By LEA WINERMAN
In the eight years that Charlene Green has spent with Nevada’s Clark County School District, she’s seen the number of children with autism spectrum disorders in her charge increase from 96 to more than 1,000. Green, the associate superintendent for student support services in the Las Vegas-area district, oversees those children’s education–an expensive, complicated task.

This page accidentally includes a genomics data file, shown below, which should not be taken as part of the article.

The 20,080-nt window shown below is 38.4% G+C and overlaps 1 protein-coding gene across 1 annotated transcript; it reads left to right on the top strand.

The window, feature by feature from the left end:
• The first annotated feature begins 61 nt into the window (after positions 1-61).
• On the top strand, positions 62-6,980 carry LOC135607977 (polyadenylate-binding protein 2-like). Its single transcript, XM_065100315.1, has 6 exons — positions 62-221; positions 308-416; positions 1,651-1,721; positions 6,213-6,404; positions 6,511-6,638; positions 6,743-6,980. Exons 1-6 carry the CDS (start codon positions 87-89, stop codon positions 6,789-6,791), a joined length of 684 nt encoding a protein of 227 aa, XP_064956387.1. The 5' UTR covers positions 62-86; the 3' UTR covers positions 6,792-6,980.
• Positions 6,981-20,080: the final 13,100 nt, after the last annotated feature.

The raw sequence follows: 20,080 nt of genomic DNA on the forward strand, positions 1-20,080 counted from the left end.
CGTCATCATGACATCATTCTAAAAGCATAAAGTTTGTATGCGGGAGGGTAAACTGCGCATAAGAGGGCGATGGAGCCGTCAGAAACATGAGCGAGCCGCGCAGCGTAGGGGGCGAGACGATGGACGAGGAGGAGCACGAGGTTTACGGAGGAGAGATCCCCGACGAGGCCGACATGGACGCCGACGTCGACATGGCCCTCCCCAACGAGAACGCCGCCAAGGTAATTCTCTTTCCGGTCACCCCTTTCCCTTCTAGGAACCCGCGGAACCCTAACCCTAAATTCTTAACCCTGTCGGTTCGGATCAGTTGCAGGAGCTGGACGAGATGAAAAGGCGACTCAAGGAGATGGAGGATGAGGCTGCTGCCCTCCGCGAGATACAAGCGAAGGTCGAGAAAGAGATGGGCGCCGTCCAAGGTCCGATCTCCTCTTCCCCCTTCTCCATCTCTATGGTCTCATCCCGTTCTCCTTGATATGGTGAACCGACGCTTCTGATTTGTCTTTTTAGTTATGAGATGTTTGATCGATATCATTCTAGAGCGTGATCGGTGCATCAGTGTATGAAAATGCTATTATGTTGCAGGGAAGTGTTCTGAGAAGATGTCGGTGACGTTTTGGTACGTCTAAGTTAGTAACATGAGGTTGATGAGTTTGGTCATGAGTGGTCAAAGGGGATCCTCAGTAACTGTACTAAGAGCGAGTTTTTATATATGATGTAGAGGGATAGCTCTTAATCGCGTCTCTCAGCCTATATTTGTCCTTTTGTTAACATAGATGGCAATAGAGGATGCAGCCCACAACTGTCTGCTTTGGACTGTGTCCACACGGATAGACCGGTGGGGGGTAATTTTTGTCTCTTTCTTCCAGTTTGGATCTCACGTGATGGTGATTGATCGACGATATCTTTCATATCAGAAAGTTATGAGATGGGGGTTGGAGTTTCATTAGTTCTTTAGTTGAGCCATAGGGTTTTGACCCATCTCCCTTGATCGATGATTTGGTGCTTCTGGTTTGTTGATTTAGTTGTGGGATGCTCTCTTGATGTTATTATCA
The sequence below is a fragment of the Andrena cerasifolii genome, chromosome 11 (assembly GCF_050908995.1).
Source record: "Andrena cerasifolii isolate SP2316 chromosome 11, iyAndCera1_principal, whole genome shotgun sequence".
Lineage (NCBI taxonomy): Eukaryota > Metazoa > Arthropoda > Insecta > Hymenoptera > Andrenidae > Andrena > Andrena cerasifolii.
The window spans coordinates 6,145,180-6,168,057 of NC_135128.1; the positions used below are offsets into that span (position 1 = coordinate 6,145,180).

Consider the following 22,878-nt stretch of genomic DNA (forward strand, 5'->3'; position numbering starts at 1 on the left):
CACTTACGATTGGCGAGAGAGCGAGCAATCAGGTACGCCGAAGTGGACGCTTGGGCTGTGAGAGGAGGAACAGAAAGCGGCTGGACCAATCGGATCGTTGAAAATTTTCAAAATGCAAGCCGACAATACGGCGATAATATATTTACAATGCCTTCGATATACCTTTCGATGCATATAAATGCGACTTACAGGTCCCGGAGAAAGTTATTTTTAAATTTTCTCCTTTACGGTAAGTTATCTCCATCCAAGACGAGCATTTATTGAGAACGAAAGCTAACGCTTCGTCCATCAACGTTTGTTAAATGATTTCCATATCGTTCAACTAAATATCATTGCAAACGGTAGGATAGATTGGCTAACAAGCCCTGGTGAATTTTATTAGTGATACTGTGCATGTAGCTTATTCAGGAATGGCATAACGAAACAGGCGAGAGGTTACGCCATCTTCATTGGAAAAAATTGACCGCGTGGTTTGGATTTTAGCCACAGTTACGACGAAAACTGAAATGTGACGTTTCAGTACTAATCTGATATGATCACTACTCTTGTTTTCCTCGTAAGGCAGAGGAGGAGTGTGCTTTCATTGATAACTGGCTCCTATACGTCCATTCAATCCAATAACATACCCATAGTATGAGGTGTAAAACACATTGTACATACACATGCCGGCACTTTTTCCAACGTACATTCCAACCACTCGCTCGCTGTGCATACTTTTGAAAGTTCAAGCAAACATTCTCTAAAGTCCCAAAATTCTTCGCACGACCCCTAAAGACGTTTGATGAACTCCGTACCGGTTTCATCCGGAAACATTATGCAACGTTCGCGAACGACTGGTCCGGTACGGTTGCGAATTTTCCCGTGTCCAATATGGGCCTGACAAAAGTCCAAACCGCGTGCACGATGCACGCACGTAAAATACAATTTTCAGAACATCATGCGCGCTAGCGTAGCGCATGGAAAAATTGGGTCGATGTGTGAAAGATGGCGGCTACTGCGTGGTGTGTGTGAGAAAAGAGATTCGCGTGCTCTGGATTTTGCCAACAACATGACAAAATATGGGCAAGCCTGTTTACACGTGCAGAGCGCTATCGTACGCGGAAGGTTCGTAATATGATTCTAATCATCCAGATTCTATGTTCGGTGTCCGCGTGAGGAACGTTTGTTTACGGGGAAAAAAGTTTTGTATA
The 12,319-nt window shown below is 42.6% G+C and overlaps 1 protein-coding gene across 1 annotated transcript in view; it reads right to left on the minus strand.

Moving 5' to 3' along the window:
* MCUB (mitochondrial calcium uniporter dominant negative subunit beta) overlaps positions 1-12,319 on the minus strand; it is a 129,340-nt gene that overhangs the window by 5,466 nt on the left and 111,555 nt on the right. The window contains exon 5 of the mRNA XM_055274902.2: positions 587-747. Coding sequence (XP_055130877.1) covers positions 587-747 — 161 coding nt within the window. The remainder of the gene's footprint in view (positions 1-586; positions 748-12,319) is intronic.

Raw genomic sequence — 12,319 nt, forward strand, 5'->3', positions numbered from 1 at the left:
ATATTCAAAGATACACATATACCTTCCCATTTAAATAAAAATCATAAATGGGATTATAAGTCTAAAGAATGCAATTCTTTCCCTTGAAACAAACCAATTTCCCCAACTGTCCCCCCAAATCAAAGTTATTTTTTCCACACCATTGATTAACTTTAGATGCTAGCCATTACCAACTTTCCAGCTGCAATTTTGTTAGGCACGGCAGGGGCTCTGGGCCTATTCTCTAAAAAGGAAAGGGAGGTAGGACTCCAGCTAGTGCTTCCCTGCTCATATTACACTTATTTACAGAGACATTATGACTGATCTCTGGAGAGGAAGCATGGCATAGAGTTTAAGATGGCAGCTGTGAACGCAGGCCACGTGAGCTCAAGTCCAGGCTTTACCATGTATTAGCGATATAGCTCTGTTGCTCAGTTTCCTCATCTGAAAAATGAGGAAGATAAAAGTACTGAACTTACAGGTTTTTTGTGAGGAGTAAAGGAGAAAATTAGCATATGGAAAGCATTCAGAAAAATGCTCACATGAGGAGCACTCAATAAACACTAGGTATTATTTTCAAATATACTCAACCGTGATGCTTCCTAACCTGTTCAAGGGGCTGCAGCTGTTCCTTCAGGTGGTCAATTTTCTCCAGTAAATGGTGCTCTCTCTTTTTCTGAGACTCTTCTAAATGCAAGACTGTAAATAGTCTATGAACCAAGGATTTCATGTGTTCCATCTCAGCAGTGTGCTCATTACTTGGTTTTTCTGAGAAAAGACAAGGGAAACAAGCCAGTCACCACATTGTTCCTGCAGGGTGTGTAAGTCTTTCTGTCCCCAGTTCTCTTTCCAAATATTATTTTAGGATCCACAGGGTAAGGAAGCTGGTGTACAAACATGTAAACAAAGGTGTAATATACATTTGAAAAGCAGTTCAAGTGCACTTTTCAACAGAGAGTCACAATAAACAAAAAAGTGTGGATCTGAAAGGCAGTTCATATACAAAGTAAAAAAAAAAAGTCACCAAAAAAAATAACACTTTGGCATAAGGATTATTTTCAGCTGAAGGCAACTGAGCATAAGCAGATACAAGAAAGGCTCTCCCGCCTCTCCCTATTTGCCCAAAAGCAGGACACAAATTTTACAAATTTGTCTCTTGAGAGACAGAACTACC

Five years ago, she says, the school system was at a nadir in dealing with the needs of its autistic children and their parents. “We were being bombarded with due process requests,” she says, by parents who sought legal recourse against a school system they believed wasn’t providing the necessary education for their children, as schools are required to do under the 1990 Individuals with Disabilities Education Act (IDEA).